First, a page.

In a small, cramped, barren tomb of a jail cell, Aaron Hernandez called the final play of his life.
That’s the Bible verse Hernandez scrawled on his forehead just before he wrapped a sheet around his neck and, authorities say, hung himself from the window bars of his cell.
Hernandez wasn’t getting out of jail anytime soon. Even though he was acquitted in a double murder, he still was serving a life sentence for killing his friend, Odin Lloyd. Appeals were coming, and he had high powered lawyers by his side, but an appeal is a long, slow process in which murder raps are rarely overturned.
Call it the ultimate Hail Mary.
So instead of fighting for his freedom, Hernandez – once an all-world athlete with a multi-million dollar contract destined for stardom – decided to give up the game, and that doesn’t make sense to some.
“Especially after him getting acquitted of the double murder. That was a positive thing in our minds,” said Alex Cugno, who grew up with Hernandez in Bristol.
No one knows what drove the athletically gifted Hernandez to murder, and then commit suicide. What we do know is that he ruined the lives of one family, was accused (and acquitted) of laying waste to two more, and even had an unintentional impact on his older brother, who he dearly loved and admired. Combining that with a lifetime of drugs, lies and deception led former New England Patriot Jermaine Wiggins to call Hernandez this:
The Hernandez Family Were Well-known in Bristol
Aaron Josef Hernandez was born November 6, 1989 in Bristol, CT. Ironically, that’s the home of ESPN, which years later would show so many of his on-field highlights and off-field low lights.
His father, Dennis, was a high school custodian. His mother, Terri, a high school secretary. His older brother, Dennis Jonathon, who went by D.J., would eventually be the quarterback for the University of Connecticut Huskies.
The family was well known in Bristol, a community of 60,000 residents just 20 miles southwest of Hartford. Dennis Hernandez along with his twin brother, David, were three-sport stars who ruled the Bristol athletic field long before Aaron came along. Dennis was so good he was nicknamed “King.” The twins each got a scholarship to UConn to play football – but, according to a Rolling Stone report, their careers were cut short by petty crime. They never served time in jail, but they never finished their college careers, either.
Dennis and Terri provided for the family as best they could, but there were all sorts of money and personal problems. Terri once was busted for helping a local bookmaker because she wanted extra money for her family. DJ told Sports Illustrated: “She did it to provide for me and Aaron.” She was never charged in any crime.
Aaron’s relationship with his father is well documented.
They were as close as any father and son could be. Aaron was devoted to his father. He had several of his father’s favorite sayings tattooed on his arm, including, “If it is to be, it is up to me.”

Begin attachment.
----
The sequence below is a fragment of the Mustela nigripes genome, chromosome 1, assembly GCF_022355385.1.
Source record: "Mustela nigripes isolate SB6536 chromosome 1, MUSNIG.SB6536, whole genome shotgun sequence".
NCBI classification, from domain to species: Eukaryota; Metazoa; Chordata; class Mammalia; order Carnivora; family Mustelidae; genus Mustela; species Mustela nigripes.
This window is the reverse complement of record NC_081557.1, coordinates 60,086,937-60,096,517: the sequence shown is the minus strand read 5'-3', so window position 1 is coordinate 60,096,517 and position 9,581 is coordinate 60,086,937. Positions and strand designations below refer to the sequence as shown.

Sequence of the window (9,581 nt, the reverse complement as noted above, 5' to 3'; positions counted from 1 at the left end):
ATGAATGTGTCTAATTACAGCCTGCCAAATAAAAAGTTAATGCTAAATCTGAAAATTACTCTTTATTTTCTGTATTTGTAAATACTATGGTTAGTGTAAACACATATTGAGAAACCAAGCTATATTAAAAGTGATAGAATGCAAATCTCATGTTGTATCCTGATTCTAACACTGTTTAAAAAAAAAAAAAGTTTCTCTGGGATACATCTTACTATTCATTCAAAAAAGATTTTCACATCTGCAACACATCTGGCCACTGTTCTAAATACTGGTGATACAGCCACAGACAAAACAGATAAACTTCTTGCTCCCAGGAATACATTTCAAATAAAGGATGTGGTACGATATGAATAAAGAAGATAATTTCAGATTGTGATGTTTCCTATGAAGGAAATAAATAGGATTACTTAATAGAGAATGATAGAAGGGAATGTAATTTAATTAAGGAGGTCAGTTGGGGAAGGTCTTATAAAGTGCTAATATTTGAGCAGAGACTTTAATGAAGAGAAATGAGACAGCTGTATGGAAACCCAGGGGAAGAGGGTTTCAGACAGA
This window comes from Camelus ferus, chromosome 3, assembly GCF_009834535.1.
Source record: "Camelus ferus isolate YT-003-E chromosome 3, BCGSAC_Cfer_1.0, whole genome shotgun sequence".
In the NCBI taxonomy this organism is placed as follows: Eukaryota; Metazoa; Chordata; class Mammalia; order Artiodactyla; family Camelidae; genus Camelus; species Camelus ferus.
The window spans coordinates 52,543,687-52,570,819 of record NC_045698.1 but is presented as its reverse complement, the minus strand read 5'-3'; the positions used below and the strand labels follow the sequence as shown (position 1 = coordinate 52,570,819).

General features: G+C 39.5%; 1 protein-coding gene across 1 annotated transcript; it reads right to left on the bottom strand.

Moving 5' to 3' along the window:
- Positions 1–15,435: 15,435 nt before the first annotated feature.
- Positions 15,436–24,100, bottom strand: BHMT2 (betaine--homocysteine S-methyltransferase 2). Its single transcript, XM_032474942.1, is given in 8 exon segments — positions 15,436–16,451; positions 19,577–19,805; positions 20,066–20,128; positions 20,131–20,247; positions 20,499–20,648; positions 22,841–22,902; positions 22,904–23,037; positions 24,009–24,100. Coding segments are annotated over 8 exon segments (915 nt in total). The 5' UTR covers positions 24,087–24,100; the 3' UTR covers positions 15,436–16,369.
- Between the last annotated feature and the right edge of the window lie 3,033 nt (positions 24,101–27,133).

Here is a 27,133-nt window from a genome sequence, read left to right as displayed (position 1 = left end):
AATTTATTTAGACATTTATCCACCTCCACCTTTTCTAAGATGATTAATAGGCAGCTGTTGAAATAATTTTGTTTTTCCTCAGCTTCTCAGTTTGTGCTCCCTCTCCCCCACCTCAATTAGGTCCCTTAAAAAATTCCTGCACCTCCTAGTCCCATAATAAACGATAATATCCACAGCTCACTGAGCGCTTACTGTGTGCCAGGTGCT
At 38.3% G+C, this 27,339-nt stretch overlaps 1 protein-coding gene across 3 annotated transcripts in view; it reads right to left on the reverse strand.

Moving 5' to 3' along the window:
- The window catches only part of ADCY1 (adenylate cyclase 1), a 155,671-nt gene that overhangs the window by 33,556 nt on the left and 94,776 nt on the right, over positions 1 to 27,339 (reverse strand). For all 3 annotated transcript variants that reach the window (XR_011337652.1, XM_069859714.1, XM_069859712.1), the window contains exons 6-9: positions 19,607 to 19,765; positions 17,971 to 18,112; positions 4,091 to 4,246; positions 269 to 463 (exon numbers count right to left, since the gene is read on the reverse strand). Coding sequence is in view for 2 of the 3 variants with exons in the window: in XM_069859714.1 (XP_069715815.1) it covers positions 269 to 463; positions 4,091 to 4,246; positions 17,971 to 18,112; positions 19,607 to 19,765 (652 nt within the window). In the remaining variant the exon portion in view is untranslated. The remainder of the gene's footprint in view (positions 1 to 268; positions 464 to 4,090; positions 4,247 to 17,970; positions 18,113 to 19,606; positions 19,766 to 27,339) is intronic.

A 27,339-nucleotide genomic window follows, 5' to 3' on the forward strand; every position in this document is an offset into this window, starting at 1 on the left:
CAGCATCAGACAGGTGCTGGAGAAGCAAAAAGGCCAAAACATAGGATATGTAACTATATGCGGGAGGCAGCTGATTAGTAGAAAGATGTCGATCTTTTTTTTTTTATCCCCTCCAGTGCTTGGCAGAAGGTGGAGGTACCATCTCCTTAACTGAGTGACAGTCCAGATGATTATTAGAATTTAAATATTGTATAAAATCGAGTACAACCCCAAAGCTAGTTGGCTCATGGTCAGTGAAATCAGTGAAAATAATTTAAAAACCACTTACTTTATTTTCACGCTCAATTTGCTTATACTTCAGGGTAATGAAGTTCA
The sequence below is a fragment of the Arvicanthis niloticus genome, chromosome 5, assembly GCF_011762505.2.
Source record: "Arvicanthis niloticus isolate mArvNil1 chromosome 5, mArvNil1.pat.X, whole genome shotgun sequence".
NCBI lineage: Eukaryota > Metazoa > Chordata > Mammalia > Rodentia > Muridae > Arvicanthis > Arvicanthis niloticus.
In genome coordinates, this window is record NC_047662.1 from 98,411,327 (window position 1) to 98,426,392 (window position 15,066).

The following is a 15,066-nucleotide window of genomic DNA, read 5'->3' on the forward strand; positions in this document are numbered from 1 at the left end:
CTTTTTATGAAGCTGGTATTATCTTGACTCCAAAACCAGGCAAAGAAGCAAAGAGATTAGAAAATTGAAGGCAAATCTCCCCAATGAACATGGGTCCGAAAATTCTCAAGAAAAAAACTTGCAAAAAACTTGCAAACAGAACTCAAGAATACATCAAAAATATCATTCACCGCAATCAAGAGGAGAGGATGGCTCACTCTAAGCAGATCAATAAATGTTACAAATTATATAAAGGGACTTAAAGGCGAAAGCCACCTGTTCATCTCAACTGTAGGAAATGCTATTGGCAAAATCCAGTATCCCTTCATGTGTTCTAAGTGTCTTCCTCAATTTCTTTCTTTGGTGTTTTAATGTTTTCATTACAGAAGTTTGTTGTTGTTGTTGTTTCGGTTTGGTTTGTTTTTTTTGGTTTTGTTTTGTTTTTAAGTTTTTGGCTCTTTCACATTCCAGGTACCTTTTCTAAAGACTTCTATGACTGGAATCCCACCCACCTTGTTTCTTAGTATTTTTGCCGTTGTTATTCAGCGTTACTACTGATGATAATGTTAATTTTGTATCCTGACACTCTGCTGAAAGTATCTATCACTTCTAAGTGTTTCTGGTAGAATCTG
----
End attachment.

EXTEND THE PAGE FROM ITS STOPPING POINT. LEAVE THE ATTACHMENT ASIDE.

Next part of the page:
“The Hernandez family has had a great impact on Bristol,” the long-time Bristol Central High School Athletics Director Bob DeSantis said in a Sports Illustrated interview. “Their father—the earth, the moon, the sun and the stars set on those two kids. Unbelievable.”
So it’s no surprise everyone took it very hard when, in January 2006, Dennis died from complications from hernia surgery at 49.
Aaron told USA Today: “It was more like a shock. Everyone was close to my father, but I was the closest. I was with him more than my friends. When that happened, who do I talk to, who do I hang with? It was tough.”
Aaron the High School Football Phenom
At the time of his father’s death, Aaron was already well on his way to football stardom. As a sophomore in 2004, he caught 28 balls for 284 yards and five touchdowns and was so promising he was offered – and accepted – a scholarship to play football for his home state Huskies, with the promise of pairing with his quarterback brother.
“It was very, very hard, and he was very, very angry. He wasn’t the same kid, the way he spoke to me. The shock of losing his dad, there was so much anger,” said Hernandez’s mother.
He broke out as a junior, catching 67 passes for 1,807 yards and 24 touchdowns – and he was a force on defense, too, recording 72 tackles — 42 tackles for loss — 12 sacks, three forced fumbles, two fumble recoveries and four blocked kicks. He was named All-State First-Team, earned All-Conference honors, and named the Hartford Courant Player of the Year.
Other teams started noticing the young Aaron Hernandez, who was rated the No. 1 tight end in the country. He was a smiling, jovial young man who said trying to decide where to attend school made his head spin.
His friends say Hernandez was a jokester always looking to make someone laugh in high school.
“The guy would do anything to crack us up,” said Brandon Beam, who played against Hernandez in practice during their high school days. “Stuff his lunch in his mouth in a single bite, or take a booger that was hanging out and eat that shit.”
As his stock took off, the highly-touted recruit would change his mind after a recruiting trip during that junior season, and just three months after his father died. Hernandez flipped, and he committed to Florida.
So much for playing in Storrs, the home of UConn, about an hour from his home.
His family was devastated.